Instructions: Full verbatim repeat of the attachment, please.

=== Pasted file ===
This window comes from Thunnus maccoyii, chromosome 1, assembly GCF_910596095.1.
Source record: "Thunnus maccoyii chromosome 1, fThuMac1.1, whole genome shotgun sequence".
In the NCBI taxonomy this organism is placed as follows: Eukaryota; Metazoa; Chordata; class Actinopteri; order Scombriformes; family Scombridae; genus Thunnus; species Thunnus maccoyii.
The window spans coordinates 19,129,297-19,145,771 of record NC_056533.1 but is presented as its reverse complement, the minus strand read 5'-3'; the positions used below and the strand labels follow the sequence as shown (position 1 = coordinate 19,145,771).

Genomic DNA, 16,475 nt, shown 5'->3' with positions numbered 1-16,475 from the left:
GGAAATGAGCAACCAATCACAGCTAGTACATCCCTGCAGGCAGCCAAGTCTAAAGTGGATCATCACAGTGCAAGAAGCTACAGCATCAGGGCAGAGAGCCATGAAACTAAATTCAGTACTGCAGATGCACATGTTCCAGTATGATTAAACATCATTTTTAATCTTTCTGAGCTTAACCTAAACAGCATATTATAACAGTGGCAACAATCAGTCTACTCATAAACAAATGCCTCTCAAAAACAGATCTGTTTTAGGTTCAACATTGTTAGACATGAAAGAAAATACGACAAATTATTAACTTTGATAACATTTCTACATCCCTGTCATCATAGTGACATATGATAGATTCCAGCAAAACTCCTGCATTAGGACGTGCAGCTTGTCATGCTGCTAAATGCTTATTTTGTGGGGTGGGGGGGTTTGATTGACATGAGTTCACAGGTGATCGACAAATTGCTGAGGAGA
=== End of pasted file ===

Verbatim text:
This window comes from Thunnus maccoyii, chromosome 1, assembly GCF_910596095.1.
Source record: "Thunnus maccoyii chromosome 1, fThuMac1.1, whole genome shotgun sequence".
In the NCBI taxonomy this organism is placed as follows: Eukaryota; Metazoa; Chordata; class Actinopteri; order Scombriformes; family Scombridae; genus Thunnus; species Thunnus maccoyii.
The window spans coordinates 19,129,297-19,145,771 of record NC_056533.1 but is presented as its reverse complement, the minus strand read 5'-3'; the positions used below and the strand labels follow the sequence as shown (position 1 = coordinate 19,145,771).

Genomic DNA, 16,475 nt, shown 5'->3' with positions numbered 1-16,475 from the left:
GGAAATGAGCAACCAATCACAGCTAGTACATCCCTGCAGGCAGCCAAGTCTAAAGTGGATCATCACAGTGCAAGAAGCTACAGCATCAGGGCAGAGAGCCATGAAACTAAATTCAGTACTGCAGATGCACATGTTCCAGTATGATTAAACATCATTTTTAATCTTTCTGAGCTTAACCTAAACAGCATATTATAACAGTGGCAACAATCAGTCTACTCATAAACAAATGCCTCTCAAAAACAGATCTGTTTTAGGTTCAACATTGTTAGACATGAAAGAAAATACGACAAATTATTAACTTTGATAACATTTCTACATCCCTGTCATCATAGTGACATATGATAGATTCCAGCAAAACTCCTGCATTAGGACGTGCAGCTTGTCATGCTGCTAAATGCTTATTTTGTGGGGTGGGGGGGTTTGATTGACATGAGTTCACAGGTGATCGACAAATTGCTGAGGAGA